Peregrine Falcon

Peregrine Falcon Monitoring and Management

Since the early 1980s, NH Audubon staff and dedicated volunteers have worked tirelessly to restore the Peregrine Falcon population in New Hampshire. NH Audubon became involved as federal and state agencies along with The Peregrine Fund were concluding a decade-long effort to release captive-bred falcon chicks and the monitoring of wild-breeding pairs was just starting up. From the first cliff-nesting pair in Franconia Notch in 1981 to nearly 30 breeding territories today that annually produce dozens of fledglings, NH Audubon has been there to support recovery efforts for more than 40 years!

We work with NH Fish & Game and managers of tall buildings and high bridges to install nesting boxes and trays that give Peregrines a safe place to nest. We work with rock climbing groups and state park and national forest staff to set up temporary recreational closures on climbing routes and scenic overlooks that improve falcon nesting success. We have banded nearly 400 Peregrine chicks in the state, and roughly 25% of those banded have been re-sighted, resulting in hard-to-obtain data on longevity and dispersal. We have been involved in a project that satellite-tracked five of NH’s breeding falcons on migration to their wintering grounds. We have collected dozens of non-viable falcon eggs that have contributed significantly to what is known about PDBEs and other toxins in the region’s Peregrine Falcon population.

The Peregrine Falcon was removed from the federal Threatened and Endangered Species List in 1999, and downlisted from Endangered to Threatened on the New Hampshire T&E List in September 2008. Volunteers can learn more about becoming involved in our ongoing monitoring and management efforts by contacting raptor specialist Chris Martin in the Conservation Department.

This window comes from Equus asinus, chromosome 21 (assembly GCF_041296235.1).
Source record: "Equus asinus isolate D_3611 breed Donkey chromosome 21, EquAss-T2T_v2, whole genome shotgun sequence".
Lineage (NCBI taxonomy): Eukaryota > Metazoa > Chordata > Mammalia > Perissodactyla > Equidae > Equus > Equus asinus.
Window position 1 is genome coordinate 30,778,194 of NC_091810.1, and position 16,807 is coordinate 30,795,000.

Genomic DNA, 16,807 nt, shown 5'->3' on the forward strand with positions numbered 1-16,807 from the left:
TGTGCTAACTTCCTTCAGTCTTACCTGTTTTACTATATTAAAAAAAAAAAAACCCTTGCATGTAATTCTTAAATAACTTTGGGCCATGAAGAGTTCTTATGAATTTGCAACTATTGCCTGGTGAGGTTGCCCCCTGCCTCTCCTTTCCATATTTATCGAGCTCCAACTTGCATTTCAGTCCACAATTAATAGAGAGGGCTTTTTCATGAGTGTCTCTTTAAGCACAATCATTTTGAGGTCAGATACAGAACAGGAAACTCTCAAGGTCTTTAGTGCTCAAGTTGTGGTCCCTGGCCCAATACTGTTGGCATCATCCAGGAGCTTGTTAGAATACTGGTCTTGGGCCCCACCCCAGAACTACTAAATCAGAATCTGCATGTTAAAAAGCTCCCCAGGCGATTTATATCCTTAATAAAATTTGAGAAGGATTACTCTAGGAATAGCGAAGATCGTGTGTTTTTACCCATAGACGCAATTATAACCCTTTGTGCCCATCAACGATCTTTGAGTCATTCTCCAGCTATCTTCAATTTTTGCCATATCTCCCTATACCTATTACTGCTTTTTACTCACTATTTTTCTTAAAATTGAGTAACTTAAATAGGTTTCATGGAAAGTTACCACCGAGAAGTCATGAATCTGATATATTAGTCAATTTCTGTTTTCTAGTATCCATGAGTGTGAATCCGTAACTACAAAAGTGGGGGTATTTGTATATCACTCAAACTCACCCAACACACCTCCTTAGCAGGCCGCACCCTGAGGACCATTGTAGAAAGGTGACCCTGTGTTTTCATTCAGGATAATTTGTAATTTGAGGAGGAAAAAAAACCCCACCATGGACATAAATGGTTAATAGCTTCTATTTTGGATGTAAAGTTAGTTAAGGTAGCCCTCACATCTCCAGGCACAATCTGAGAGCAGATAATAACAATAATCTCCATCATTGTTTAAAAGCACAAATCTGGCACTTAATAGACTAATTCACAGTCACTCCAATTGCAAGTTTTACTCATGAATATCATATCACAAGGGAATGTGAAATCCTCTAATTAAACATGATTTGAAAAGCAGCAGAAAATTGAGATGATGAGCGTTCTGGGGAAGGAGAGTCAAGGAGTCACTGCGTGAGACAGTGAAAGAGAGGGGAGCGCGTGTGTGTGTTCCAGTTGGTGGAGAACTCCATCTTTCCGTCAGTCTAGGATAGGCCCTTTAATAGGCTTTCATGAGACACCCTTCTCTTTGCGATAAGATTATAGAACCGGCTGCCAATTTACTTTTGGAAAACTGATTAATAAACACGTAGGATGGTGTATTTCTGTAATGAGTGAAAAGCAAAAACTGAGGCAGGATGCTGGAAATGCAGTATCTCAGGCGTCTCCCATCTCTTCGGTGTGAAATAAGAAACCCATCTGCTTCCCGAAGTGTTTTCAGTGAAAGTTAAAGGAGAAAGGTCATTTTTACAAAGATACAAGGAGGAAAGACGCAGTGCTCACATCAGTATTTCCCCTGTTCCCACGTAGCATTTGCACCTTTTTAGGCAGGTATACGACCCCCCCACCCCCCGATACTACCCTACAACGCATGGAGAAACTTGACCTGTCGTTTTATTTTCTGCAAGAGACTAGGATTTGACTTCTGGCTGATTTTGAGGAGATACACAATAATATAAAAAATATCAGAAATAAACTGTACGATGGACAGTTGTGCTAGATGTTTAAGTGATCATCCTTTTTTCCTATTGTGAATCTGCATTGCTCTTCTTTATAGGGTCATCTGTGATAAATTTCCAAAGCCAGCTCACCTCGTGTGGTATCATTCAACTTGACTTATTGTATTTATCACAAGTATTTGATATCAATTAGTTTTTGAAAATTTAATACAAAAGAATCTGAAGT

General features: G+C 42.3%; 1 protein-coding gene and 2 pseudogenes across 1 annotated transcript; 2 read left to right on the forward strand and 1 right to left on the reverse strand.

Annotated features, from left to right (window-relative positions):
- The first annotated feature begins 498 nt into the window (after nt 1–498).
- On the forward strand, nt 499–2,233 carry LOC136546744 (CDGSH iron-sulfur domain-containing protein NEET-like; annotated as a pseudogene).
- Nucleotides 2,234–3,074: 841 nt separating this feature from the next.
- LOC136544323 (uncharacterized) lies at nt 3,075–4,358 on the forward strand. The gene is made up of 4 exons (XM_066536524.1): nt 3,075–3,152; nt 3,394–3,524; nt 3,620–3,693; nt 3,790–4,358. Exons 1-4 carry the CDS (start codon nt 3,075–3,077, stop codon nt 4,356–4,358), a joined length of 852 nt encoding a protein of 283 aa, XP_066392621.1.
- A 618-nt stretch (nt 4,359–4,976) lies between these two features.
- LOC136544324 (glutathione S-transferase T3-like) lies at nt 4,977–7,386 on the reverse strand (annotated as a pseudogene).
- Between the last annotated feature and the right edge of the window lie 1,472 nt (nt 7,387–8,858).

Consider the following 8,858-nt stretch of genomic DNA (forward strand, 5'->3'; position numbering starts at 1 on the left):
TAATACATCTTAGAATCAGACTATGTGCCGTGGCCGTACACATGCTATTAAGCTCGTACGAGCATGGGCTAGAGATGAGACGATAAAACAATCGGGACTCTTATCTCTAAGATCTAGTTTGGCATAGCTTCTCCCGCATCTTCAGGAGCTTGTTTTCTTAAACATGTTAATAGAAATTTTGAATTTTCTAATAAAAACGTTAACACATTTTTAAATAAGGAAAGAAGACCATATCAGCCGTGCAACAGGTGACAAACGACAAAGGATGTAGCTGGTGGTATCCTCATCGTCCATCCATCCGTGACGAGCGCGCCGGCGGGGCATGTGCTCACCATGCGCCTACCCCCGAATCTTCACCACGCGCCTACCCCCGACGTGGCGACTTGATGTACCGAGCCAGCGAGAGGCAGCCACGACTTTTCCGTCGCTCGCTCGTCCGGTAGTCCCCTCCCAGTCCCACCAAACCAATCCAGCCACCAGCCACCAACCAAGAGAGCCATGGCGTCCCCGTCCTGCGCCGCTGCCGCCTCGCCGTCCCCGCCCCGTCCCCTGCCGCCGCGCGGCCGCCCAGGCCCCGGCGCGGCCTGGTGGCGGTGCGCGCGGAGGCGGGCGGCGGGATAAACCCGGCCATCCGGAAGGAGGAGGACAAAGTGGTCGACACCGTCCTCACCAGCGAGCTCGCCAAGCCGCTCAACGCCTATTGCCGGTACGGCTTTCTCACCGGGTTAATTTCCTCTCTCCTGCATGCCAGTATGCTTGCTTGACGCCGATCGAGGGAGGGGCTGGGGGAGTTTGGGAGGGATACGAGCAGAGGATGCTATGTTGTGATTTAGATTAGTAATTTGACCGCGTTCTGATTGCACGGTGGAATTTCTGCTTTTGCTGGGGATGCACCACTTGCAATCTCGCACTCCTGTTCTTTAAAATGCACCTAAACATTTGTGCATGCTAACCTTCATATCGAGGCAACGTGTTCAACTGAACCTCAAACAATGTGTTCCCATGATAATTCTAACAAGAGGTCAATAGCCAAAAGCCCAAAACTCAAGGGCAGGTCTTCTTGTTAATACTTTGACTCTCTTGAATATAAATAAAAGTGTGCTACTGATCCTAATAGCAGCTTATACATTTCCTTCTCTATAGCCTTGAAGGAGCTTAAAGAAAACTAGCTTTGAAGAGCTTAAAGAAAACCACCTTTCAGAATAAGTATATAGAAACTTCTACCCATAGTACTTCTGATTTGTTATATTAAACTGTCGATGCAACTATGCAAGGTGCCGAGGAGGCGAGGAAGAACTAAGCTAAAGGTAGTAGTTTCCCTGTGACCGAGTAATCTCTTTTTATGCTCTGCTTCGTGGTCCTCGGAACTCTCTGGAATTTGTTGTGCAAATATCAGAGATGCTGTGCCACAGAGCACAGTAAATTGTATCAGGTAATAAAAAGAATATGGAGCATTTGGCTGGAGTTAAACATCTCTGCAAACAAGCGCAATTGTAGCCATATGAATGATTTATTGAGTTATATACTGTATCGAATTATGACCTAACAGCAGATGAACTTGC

Project Leader: Chris Martin

Watch the Manchester Peregrine Cam

Links and Articles of Interest

Peregrine Falcon Banding 2022

(by Chris Martin, photos by Willa Coroka) On Friday May 20, I examined and banded FIVE Peregrine Falcon chicks at the Brady Sullivan Tower in Manchester. I had assistance from

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Photos, from the top: Peregrine Falcon, archive image; female Peregrine Falcon, Brady Sullivan Tower, Manchester, NH, March 2008, photo by Chris Martin.

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We regularly observe and count 14 species at NH Audubon’s Raptor Observatories.

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About Us

Founded in 1914, NH Audubon’s mission is to protect New Hampshire’s natural environment for wildlife and for people. It is an independent statewide membership organization with four nature centers throughout the state. Expert educators give programs to children, families, and adults at centers and in schools. Staff biologists and volunteers conduct bird conservation efforts such as the Peregrine Falcon restoration. NH Audubon protects thousands of acres of wildlife habitat and is a voice for sound public policy on environmental issues. For information on NH Audubon, including membership, volunteering, programs, sanctuaries, and publications, call 224-9909, or visit www.nhaudubon.org.